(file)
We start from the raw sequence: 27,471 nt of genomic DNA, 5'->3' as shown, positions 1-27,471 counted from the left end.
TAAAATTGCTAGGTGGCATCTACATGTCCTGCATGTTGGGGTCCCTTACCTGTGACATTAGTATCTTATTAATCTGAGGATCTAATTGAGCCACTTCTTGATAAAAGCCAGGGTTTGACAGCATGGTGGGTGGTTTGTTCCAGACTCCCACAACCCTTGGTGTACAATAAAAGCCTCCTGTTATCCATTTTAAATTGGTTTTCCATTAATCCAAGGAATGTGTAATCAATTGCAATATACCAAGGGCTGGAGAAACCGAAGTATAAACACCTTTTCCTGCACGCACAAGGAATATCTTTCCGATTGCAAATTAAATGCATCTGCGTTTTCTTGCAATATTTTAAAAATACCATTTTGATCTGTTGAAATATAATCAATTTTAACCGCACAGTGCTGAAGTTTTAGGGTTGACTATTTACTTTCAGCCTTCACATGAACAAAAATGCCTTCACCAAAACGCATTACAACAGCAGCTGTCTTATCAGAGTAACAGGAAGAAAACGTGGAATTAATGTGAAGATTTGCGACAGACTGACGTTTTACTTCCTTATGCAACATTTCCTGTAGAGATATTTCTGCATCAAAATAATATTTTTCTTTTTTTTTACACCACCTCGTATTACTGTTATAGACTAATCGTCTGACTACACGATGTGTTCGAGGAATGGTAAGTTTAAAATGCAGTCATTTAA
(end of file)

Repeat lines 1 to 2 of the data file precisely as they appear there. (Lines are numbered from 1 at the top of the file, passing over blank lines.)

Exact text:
We start from the raw sequence: 27,471 nt of genomic DNA, 5'->3' as shown, positions 1-27,471 counted from the left end.
TAAAATTGCTAGGTGGCATCTACATGTCCTGCATGTTGGGGTCCCTTACCTGTGACATTAGTATCTTATTAATCTGAGGATCTAATTGAGCCACTTCTTGATAAAAGCCAGGGTTTGACAGCATGGTGGGTGGTTTGTTCCAGACTCCCACAACCCTTGGTGTACAATAAAAGCCTCCTGTTATCCATTTTAAATTGGTTTTCCATTAATCCAAGGAATGTGTAATCAATTGCAATATACCAAGGGCTGGAGAAACCGAAGTATAAACACCTTTTCCTGCACGCACAAGGAATATCTTTCCGATTGCAAATTAAATGCATCTGCGTTTTCTTGCAATATTTTAAAAATACCATTTTGATCTGTTGAAATATAATCAATTTTAACCGCACAGTGCTGAAGTTTTAGGGTTGACTATTTACTTTCAGCCTTCACATGAACAAAAATGCCTTCACCAAAACGCATTACAACAGCAGCTGTCTTATCAGAGTAACAGGAAGAAAACGTGGAATTAATGTGAAGATTTGCGACAGACTGACGTTTTACTTCCTTATGCAACATTTCCTGTAGAGATATTTCTGCATCAAAATAATATTTTTCTTTTTTTTTACACCACCTCGTATTACTGTTATAGACTAATCGTCTGACTACACGATGTGTTCGAGGAATGGTAAGTTTAAAATGCAGTCATTTAA